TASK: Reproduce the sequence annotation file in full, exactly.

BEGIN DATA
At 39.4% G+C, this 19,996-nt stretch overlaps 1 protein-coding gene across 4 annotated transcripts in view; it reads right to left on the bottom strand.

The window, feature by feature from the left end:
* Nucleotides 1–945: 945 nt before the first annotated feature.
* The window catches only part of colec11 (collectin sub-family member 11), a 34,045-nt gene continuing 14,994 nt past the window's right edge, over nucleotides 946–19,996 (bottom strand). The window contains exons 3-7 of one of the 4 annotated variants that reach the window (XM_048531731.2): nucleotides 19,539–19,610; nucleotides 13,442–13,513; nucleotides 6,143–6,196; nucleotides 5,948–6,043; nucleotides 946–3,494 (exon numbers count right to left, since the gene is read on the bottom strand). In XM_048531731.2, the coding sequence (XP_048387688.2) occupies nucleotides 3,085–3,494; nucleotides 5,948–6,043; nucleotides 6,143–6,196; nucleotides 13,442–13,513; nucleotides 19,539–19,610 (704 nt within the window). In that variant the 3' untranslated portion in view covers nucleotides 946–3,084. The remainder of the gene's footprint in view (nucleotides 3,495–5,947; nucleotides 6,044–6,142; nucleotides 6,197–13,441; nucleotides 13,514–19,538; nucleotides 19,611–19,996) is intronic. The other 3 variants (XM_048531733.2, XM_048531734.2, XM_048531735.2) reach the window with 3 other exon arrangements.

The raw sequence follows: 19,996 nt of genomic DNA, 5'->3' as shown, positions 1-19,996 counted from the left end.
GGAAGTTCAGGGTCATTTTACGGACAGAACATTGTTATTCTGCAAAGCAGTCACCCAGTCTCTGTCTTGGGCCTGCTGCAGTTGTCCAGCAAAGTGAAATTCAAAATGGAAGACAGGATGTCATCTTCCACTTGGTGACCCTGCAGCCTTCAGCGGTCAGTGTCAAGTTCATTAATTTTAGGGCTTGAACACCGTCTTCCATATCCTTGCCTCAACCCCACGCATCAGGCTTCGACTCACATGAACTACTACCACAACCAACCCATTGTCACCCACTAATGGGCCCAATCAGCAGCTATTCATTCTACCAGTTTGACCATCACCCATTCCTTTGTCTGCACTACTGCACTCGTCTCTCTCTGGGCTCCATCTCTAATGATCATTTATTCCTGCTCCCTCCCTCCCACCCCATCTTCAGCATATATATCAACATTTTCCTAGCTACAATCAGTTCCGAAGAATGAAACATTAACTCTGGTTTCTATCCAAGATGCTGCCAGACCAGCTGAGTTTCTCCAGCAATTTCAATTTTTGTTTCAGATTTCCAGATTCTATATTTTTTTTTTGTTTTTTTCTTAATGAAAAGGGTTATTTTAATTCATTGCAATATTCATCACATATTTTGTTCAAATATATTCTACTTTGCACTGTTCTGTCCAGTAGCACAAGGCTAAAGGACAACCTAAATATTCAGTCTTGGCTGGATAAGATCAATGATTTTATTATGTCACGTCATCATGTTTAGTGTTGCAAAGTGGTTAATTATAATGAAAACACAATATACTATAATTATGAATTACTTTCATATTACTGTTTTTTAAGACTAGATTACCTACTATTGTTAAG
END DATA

At 39.4% G+C, this 19,996-nt stretch overlaps 1 protein-coding gene across 4 annotated transcripts in view; it reads right to left on the bottom strand.

The window, feature by feature from the left end:
* Nucleotides 1–945: 945 nt before the first annotated feature.
* The window catches only part of colec11 (collectin sub-family member 11), a 34,045-nt gene continuing 14,994 nt past the window's right edge, over nucleotides 946–19,996 (bottom strand). The window contains exons 3-7 of one of the 4 annotated variants that reach the window (XM_048531731.2): nucleotides 19,539–19,610; nucleotides 13,442–13,513; nucleotides 6,143–6,196; nucleotides 5,948–6,043; nucleotides 946–3,494 (exon numbers count right to left, since the gene is read on the bottom strand). In XM_048531731.2, the coding sequence (XP_048387688.2) occupies nucleotides 3,085–3,494; nucleotides 5,948–6,043; nucleotides 6,143–6,196; nucleotides 13,442–13,513; nucleotides 19,539–19,610 (704 nt within the window). In that variant the 3' untranslated portion in view covers nucleotides 946–3,084. The remainder of the gene's footprint in view (nucleotides 3,495–5,947; nucleotides 6,044–6,142; nucleotides 6,197–13,441; nucleotides 13,514–19,538; nucleotides 19,611–19,996) is intronic. The other 3 variants (XM_048531733.2, XM_048531734.2, XM_048531735.2) reach the window with 3 other exon arrangements.

The raw sequence follows: 19,996 nt of genomic DNA, 5'->3' as shown, positions 1-19,996 counted from the left end.
GGAAGTTCAGGGTCATTTTACGGACAGAACATTGTTATTCTGCAAAGCAGTCACCCAGTCTCTGTCTTGGGCCTGCTGCAGTTGTCCAGCAAAGTGAAATTCAAAATGGAAGACAGGATGTCATCTTCCACTTGGTGACCCTGCAGCCTTCAGCGGTCAGTGTCAAGTTCATTAATTTTAGGGCTTGAACACCGTCTTCCATATCCTTGCCTCAACCCCACGCATCAGGCTTCGACTCACATGAACTACTACCACAACCAACCCATTGTCACCCACTAATGGGCCCAATCAGCAGCTATTCATTCTACCAGTTTGACCATCACCCATTCCTTTGTCTGCACTACTGCACTCGTCTCTCTCTGGGCTCCATCTCTAATGATCATTTATTCCTGCTCCCTCCCTCCCACCCCATCTTCAGCATATATATCAACATTTTCCTAGCTACAATCAGTTCCGAAGAATGAAACATTAACTCTGGTTTCTATCCAAGATGCTGCCAGACCAGCTGAGTTTCTCCAGCAATTTCAATTTTTGTTTCAGATTTCCAGATTCTATATTTTTTTTTTGTTTTTTTCTTAATGAAAAGGGTTATTTTAATTCATTGCAATATTCATCACATATTTTGTTCAAATATATTCTACTTTGCACTGTTCTGTCCAGTAGCACAAGGCTAAAGGACAACCTAAATATTCAGTCTTGGCTGGATAAGATCAATGATTTTATTATGTCACGTCATCATGTTTAGTGTTGCAAAGTGGTTAATTATAATGAAAACACAATATACTATAATTATGAATTACTTTCATATTACTGTTTTTTAAGACTAGATTACCTACTATTGTTAAG